This review examines environments in relation to cardiometabolic diseases in Indigenous populations in developed countries. Environmental factors are framed in terms of context (features of places) and composition (features of populations). Indigenous peoples are seen to have endured sociopolitical marginalization and material disadvantage spanning generations. Past adverse collective experiences, modified by culture, are reflected by current heterogeneity in environmental context and composition. As risk conditions, unfavorable contextual and compositional exposures influence the expression of cardiometabolic risk for individuals. Minimal research has evaluated heterogeneity in risk conditions against heterogeneity in cardiometabolic diseases between or within Indigenous populations. Thus far, the features of populations, not of places themselves, have been implicated in relation to cardiometabolic diseases. Behavioral, psychosocial, and stress-axis pathways may explain the relationships between risk conditions and cardiometabolic diseases. Implications of environmental factors and their pathways as well as important research needs are discussed in relation to ecological prevention to reduce cardiometabolic diseases.
PubMed ID
21219157 View in PubMed
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Rheumatic heart disease in Indigenous children in northern Australia: differences in prevalence and the challenges of screening.

https://arctichealth.org/en/permalink/ahliterature269969
Source
Med J Aust. 2015 Sep 7;203(5):221
Publication Type
Article
Date
Sep-7-2015
Author
Kathryn V Roberts
Graeme P Maguire
Alex Brown
David N Atkinson
Bo Remenyi
Gavin Wheaton
Marcus Ilton
Jonathan Carapetis
Source
Med J Aust. 2015 Sep 7;203(5):221
Date
Sep-7-2015
Language
English
Publication Type
Article
Abstract
To compare regional differences in the prevalence of rheumatic heart disease (RHD) detected by echocardiographic screening in high-risk Indigenous Australian children, and to describe the logistical and other practical challenges of RHD screening.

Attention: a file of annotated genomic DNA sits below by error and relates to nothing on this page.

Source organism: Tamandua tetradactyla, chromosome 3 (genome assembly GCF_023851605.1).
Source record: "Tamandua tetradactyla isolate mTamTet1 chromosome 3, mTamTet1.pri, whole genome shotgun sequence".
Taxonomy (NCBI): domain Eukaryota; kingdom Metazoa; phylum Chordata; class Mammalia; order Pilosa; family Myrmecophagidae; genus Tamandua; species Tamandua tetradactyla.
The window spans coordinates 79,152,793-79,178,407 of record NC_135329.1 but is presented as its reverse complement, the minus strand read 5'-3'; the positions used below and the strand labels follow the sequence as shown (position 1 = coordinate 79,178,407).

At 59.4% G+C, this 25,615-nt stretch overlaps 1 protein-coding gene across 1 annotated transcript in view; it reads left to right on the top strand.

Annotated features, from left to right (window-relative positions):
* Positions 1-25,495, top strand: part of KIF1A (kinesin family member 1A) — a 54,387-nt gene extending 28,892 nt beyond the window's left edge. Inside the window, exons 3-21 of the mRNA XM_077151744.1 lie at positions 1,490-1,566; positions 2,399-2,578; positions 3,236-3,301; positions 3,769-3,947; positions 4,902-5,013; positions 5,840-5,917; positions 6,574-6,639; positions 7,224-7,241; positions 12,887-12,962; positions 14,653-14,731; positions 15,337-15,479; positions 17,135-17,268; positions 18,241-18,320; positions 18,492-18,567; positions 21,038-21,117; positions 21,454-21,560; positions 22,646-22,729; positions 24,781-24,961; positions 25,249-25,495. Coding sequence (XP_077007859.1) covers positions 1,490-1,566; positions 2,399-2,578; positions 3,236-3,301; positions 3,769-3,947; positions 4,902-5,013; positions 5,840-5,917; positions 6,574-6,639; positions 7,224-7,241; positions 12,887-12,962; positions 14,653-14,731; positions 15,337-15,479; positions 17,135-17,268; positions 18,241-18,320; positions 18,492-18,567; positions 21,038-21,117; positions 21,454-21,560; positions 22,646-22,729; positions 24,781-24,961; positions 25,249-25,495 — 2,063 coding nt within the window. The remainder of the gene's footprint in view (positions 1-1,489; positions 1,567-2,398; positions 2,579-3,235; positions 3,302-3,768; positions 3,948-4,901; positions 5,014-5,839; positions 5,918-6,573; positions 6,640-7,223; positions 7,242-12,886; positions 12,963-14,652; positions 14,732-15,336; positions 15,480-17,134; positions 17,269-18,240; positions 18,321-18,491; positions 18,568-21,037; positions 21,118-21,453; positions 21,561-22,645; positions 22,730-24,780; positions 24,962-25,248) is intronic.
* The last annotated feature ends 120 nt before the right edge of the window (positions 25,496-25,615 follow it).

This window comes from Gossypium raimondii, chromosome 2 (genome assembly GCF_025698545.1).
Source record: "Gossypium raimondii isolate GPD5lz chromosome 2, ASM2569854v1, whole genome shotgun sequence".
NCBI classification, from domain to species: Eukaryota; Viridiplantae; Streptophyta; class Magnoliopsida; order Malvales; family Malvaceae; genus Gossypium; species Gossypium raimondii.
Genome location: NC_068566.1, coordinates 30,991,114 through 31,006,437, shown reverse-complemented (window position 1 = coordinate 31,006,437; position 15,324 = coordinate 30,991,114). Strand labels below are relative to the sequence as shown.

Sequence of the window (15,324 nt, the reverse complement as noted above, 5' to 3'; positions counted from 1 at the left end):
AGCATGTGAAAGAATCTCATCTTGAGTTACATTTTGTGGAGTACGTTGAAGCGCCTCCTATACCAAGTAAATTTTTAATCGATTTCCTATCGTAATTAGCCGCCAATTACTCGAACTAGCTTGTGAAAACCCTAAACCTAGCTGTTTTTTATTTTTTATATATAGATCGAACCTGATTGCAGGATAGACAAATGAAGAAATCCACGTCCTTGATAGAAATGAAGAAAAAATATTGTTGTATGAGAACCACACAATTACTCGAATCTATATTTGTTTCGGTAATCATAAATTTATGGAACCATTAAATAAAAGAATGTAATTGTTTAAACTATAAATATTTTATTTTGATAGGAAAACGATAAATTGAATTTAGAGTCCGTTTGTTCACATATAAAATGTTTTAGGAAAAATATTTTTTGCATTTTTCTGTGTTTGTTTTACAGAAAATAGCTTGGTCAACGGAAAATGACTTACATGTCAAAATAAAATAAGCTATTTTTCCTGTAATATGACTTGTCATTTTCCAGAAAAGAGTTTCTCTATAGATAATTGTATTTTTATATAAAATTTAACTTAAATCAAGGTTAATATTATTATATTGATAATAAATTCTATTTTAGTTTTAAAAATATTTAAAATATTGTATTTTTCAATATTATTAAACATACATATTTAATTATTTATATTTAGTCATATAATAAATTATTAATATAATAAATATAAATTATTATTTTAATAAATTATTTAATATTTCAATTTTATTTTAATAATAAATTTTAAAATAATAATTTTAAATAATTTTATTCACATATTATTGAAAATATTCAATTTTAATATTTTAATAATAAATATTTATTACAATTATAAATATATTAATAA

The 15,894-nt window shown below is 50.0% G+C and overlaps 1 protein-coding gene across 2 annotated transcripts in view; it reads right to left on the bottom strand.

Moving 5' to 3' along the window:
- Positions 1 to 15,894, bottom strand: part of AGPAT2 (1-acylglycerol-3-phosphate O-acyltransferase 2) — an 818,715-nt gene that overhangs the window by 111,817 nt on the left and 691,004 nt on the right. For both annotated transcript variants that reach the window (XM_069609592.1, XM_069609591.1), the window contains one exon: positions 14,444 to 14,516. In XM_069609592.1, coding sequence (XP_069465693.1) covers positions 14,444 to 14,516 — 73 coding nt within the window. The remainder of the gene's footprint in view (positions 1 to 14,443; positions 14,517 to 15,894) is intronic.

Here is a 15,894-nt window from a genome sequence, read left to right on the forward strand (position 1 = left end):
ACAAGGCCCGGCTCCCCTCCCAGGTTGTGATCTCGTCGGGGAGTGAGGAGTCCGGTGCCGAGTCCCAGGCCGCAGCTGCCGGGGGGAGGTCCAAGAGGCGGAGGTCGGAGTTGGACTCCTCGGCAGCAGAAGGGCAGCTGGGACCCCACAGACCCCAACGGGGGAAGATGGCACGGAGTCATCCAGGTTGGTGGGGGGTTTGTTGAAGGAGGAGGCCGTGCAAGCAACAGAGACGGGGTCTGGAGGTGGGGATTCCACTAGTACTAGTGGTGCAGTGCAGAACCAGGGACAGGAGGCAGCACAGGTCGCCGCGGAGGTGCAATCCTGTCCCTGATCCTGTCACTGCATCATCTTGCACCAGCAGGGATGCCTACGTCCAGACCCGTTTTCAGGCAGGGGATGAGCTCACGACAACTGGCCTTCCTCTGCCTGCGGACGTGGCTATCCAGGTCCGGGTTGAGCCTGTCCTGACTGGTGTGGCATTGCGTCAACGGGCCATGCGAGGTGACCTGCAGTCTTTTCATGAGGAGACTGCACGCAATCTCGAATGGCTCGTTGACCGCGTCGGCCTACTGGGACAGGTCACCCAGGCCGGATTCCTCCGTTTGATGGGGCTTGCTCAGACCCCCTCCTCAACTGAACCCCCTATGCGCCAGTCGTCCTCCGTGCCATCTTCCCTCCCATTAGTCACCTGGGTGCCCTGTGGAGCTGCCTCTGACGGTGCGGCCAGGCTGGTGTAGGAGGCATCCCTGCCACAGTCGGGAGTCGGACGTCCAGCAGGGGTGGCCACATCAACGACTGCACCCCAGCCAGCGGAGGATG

Cross-sectional screening survey performed between September 2008 and November 2010.
Thirty-two remote communities in four regions of northern and central Australia.
3946 Aboriginal or Torres Strait Islander children aged 5-15 years.
Portable echocardiography was performed by cardiac sonographers. Echocardiograms were recorded and reported offsite by a pool of cardiologists.
RHD was diagnosed according to 2012 World Heart Federation criteria.
The prevalence of definite RHD differed between regions, from 4.7/1000 in Far North Queensland to 15.0/1000 in the Top End of the Northern Territory. The prevalence of definite RHD was greater in the Top End than in other regions (odds ratio, 2.3; 95% CI, 1.2-4.6, P = 0.01). Fifty-three per cent of detected cases of definite RHD were new cases; the prevalence of new cases of definite RHD was 4.6/1000 for the entire sample and 7.0/1000 in the Top End. Evaluation of socioeconomic data suggests that the Top End group was the most disadvantaged in our study population.
The prevalence of definite RHD in remote Indigenous Australian children is significant, with a substantial level of undetected disease. Important differences were noted between regions, with the Top End having the highest prevalence of definite RHD, perhaps explained by socioeconomic factors. Regional differences must be considered when evaluating the potential benefit of widespread echocardiographic screening in Australia.
PubMed ID
26852054 View in PubMed
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A systems approach to improving timeliness of immunisation.

https://arctichealth.org/en/permalink/ahliterature150790
Source
Vaccine. 2009 Jun 2;27(27):3669-74
Publication Type
Article
Date
Jun-2-2009
Author
Ross S Bailie
Damin Si
Michelle C Dowden
Christine E Selvey
Catherine Kennedy
Rhonda Cox
Lynette O'Donoghue
Helen Liddle
Christine M Connors
Sandra Thompson
Hugh Burke
Alex Brown
Author Affiliation
Menzies School of Health Research, Charles Darwin University, PO Box 41096, Casuarina, NT 0811, Australia. rossb@menzies.edu.au
Source
Vaccine. 2009 Jun 2;27(27):3669-74
Date
Jun-2-2009
Language
English
Publication Type
Article
Keywords
Child, Preschool
Female
Humans
Immunization Programs
Immunization Schedule
Infant
Infant, Newborn
Male
Abstract
Timeliness of immunisation is important in achieving a protective effect at the individual and population levels. Recent international research has highlighted the importance of organisational features of the health system in timely immunisation. This paper reports on an analysis of the availability of records of timely delivery of childhood immunisations in Indigenous primary care services and organisational features of vaccination programs in different jurisdictions in Australia. The findings demonstrate wide variation in recorded timely delivery of immunisations between health centres within and between jurisdictions. Significant deficiencies in the approach to delivery and recording of immunisations appear to be principally related to fragmented systems of delivery, recording and communication between child health and primary care services. Understanding these deficiencies presents opportunities for improving timely immunisation.
PubMed ID
19464549 View in PubMed